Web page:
A rare, but serious back condition, Cauda Equina Syndrome, can lead to permanent damage or disability and will need to be seen by an Emergency Specialist Spinal Team. Some warning signs of Cauda Equina Syndrome are as follows:
- Loss of feeling/pins and needles between your inner thighs or genitals
- Numbness in or around your back passage or buttocks
- Altered feeling when using toilet paper to wipe yourself
- Increasing difficulty when you try to urinate
- Increasing difficulty when you try to stop or control your flow of urine
- Loss of sensation when you pass urine
- Leaking urine or recent need to use pads
- Not knowing when your bladder is either full or empty
- Inability to stop a bowel movement or leaking
- Loss of sensation when you pass a bowel motion
- Change in ability to achieve an erection or ejaculate
- Loss of sensation in genitals during sexual intercourse
Any one or combination of these seek medical help immediately.
Exercises for the back
These exercises aim to help you move normally and safely.
How many times and how often?
- Start with 5 to 10 repetitions of each exercise.
- Add one or two repetitions more every few days or as pain allows.
- Try to exercise about three times a day.
- Be guided by your pain. If they cause increase or cause pain in the leg(s) then stop.
1. Lying on your back with knees together and bent. Slowly roll your knees from side to side, keeping your upper body still.
2. Lying on your back with knees bent and arms by your side. Tighten your stomach muscles and press the small of your back against the floor, letting your bottom rise. Hold for 5 seconds, and then relax.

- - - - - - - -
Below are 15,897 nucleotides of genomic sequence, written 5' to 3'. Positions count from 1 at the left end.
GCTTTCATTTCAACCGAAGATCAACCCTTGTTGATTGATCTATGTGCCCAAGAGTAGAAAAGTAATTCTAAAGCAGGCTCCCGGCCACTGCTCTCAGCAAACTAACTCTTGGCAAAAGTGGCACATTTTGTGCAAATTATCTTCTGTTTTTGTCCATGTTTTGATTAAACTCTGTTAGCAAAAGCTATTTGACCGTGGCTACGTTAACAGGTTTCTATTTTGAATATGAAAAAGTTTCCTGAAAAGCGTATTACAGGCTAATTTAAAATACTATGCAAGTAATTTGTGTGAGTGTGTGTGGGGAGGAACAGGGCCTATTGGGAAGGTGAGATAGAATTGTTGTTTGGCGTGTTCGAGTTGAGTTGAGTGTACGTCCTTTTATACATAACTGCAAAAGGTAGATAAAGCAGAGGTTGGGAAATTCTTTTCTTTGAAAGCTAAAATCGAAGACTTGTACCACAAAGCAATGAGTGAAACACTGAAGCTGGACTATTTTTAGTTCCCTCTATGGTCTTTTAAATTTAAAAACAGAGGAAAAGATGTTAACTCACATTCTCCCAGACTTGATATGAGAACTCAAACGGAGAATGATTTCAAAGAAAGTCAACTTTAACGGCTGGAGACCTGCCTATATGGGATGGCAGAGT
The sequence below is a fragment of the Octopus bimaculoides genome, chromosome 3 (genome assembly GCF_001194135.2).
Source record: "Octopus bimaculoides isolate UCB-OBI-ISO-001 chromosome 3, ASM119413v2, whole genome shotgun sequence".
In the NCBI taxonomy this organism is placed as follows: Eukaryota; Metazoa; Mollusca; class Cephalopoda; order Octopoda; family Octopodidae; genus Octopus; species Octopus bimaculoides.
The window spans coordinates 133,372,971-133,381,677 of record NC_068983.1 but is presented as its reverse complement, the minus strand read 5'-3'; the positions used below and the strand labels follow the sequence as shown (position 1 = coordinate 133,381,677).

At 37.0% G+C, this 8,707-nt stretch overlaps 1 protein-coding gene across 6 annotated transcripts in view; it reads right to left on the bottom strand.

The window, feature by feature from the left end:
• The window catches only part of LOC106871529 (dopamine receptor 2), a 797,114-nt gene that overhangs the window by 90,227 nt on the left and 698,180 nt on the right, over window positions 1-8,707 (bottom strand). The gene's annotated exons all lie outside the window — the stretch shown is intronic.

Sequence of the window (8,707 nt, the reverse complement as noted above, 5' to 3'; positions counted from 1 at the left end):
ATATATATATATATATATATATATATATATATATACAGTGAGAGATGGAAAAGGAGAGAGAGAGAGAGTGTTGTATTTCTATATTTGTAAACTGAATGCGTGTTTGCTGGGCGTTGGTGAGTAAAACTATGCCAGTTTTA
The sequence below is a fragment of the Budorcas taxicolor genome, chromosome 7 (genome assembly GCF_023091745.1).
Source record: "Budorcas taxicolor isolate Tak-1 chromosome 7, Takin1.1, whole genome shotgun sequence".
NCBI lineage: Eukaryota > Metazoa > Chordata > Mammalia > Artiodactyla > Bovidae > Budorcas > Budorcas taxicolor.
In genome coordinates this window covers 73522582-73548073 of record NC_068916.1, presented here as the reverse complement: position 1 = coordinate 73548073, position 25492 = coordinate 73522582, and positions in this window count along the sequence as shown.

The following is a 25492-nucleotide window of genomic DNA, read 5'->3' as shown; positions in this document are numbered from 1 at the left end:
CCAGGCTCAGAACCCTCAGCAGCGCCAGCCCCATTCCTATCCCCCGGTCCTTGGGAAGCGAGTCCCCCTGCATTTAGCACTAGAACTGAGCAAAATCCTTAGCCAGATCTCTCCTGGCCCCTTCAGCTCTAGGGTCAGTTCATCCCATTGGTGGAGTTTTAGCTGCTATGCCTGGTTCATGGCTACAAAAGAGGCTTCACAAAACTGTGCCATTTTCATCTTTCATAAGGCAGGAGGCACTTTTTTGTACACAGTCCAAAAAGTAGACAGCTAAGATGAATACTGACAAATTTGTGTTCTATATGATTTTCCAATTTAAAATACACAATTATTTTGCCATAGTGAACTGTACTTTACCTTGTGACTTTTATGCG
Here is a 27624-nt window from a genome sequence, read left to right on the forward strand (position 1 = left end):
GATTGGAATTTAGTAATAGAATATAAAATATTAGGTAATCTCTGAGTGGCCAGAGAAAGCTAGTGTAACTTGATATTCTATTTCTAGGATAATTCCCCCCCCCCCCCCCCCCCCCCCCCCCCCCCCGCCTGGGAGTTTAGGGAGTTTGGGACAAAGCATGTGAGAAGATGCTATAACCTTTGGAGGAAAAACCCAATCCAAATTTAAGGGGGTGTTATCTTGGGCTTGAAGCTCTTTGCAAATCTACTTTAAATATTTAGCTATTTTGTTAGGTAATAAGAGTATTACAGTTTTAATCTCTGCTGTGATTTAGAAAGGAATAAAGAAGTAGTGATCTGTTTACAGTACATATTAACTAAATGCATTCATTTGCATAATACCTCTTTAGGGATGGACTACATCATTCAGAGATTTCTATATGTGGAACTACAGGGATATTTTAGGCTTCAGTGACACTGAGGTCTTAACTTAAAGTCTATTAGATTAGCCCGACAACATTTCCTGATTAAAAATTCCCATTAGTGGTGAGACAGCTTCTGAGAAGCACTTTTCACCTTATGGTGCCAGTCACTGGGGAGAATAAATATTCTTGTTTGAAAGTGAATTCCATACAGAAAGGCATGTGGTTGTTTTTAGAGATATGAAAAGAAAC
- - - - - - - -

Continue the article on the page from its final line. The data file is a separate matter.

3. Lying with your knees bent and feet on the floor. Lift your knees towards your chest. Place your hands behind both knees and draw them towards your chest. Hold for 5 seconds, and then return your feet to the floor.
4. Lying on your back with one leg bent. Bring your bent knee over the other leg and push your knee against the floor with the opposite hand. Then reach with the other arm to the opposite side, looking in the same direction. You will feel the stretching in your lower back and bottom. Hold approx. 20 seconds and then back.
5. Bend sideways at the waist. Repeat three times to each side.
6. Try to avoid poor sitting posture. Sit with back support, and don't sit for long periods.
Pain relief and comfort
- You can take pain relief such as Paracetamol and Ibuprofen. Your local pharmacist can also advise.
Getting back to normal
If working you can self-certify for one week
Worries or concerns
Should you have any worries or concerns following discharge from the hospital, please contact your GP during working hours or contact NHS24 on 111 out of working hours.
If there is no improvement in your condition after 4 to 6 weeks, you should seek the advice of a healthcare professional. If your pain does not settle, you may be referred for further assessment and treatment as appropriate. In 9 out of 10 cases, pain resolves without specialist treatment.
Chartered Society of Physiotherapy – www.csp.org.uk/conditions/managing-your-bone-joint-or-muscle-pain